With the destruction of the Temple, the focus of the seder menu shifted from the eating of the korban pesach to the eating of matza. The importance of eating the korban pesach is such that it carries the punishment of karet, excision, for those who neglect it (along with only one other positive mitzva, that of brit milah). The original paschal lamb was what allowed the Exodus to occur.
One of the unusual laws regarding the korban pesach is that it can only be eaten leminuyav, by those who were specifically intended to be included as part of that particular sacrifice at the time of the slaughtering of the animal.
One of the underlying pillars of democratic thought is confidence in the people to make the right choices, and in leaders to respect those choices. In a healthy democracy, people are well informed, allowing for vigorous debate; and leaders have the best interests of the state at heart. The will of the people is constricted by the Constitution, which reflects the core values that are sacrosanct—and as such, can be changed only with great difficulty and a consensus to do so.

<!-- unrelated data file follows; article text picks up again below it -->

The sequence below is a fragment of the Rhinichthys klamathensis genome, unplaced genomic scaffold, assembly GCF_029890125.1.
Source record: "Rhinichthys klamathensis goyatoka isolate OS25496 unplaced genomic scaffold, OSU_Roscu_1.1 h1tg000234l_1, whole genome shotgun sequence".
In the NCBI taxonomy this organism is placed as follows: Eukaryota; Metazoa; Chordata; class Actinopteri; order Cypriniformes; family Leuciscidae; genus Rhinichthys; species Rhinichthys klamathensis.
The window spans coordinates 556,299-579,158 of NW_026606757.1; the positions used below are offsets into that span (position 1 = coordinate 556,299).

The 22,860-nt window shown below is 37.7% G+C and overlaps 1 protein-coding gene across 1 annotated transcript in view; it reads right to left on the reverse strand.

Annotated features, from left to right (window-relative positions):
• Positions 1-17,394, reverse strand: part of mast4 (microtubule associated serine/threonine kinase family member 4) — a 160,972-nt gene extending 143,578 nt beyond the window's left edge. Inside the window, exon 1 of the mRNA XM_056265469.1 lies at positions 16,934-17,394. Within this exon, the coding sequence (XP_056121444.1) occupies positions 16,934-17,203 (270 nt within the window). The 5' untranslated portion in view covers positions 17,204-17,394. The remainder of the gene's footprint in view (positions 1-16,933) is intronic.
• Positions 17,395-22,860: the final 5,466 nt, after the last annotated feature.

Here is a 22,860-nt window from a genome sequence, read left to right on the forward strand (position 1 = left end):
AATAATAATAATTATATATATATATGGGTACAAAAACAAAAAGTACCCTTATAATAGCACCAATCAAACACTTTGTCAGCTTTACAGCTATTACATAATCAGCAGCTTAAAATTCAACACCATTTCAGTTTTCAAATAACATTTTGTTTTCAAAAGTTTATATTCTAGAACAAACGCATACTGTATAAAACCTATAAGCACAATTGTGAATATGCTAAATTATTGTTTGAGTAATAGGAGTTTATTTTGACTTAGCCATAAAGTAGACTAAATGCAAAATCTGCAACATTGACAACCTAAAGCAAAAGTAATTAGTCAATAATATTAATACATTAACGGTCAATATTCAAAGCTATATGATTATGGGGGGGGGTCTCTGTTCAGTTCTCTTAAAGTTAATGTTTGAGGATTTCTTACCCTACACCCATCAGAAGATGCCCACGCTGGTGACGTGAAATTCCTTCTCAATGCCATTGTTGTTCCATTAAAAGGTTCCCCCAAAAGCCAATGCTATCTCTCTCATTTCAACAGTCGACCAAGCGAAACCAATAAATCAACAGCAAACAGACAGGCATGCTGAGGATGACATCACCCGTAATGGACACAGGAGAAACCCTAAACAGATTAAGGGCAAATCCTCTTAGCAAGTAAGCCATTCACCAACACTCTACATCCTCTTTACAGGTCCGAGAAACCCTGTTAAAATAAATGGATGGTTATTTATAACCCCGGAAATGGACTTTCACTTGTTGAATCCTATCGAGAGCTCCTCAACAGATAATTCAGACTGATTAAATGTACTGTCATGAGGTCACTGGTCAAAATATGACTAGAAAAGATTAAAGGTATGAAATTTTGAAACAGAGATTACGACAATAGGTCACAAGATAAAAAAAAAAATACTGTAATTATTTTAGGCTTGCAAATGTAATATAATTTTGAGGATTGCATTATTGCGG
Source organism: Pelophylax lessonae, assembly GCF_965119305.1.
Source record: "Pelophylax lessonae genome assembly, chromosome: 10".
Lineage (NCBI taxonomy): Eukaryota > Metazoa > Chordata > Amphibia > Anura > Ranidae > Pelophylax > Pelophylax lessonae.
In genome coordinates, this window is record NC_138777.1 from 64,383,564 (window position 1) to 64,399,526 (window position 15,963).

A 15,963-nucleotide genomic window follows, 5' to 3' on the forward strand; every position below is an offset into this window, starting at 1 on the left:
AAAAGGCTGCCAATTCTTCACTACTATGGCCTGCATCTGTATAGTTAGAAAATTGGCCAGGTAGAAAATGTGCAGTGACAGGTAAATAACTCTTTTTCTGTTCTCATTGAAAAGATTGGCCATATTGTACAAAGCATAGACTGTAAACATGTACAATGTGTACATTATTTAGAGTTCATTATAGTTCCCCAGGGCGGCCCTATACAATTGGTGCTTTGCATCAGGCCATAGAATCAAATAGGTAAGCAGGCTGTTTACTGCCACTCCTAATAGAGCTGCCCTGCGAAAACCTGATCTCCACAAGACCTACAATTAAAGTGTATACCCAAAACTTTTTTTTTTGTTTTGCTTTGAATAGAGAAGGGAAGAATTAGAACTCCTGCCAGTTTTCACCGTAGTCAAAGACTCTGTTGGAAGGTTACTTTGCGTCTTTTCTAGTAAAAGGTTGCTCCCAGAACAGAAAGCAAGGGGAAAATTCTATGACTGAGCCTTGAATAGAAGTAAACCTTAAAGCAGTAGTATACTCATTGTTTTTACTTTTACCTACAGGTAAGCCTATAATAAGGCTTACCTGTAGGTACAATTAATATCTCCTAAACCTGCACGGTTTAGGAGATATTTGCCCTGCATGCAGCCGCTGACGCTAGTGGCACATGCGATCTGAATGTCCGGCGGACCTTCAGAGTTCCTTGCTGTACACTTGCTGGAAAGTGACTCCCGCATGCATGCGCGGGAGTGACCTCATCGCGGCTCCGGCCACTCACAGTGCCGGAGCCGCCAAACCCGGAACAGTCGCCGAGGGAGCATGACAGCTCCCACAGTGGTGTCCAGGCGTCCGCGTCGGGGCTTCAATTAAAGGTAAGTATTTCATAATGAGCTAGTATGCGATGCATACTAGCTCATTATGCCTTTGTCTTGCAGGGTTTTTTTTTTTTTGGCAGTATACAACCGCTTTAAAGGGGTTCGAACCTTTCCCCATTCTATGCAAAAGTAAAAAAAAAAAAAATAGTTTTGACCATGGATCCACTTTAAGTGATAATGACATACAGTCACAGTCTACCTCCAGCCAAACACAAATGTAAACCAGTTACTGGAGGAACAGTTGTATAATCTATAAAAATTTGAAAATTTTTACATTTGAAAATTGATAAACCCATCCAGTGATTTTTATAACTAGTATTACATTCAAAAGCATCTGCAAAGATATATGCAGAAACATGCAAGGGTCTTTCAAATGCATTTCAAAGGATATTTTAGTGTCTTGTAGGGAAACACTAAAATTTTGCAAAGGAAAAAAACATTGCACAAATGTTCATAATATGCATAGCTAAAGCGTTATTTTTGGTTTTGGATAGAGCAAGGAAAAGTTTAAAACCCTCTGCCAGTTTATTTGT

While Korbanot tzibbur, public offerings, were sacrificed on Shabbat and Yom Tov--and serve as the basis for our davening mussaf on these days--private sacrifices were not.
Similar to a public offering, the korban pesach was brought at a fixed time. On the other hand, the obligation to bring such rests on the individual, leading to uncertainty as to whether it may be brought on Shabbat.
Great leaders are great strategists. The Talmud (Pesachim 3b) relates that a certain non-Jew was bragging of how he used to travel to Jerusalem to eat the korban pesach. Under ordinary circumstances, that would be very nice, as non-Jews may also offer sacrifices in the Temple. However, the korban pesach, the pinnacle of celebration of the holiday of the national formation of the Jewish people, is reserved for Jews only. "No outsider may eat it. No uncircumcised male may eat of it" (Shemot 12:43, 48).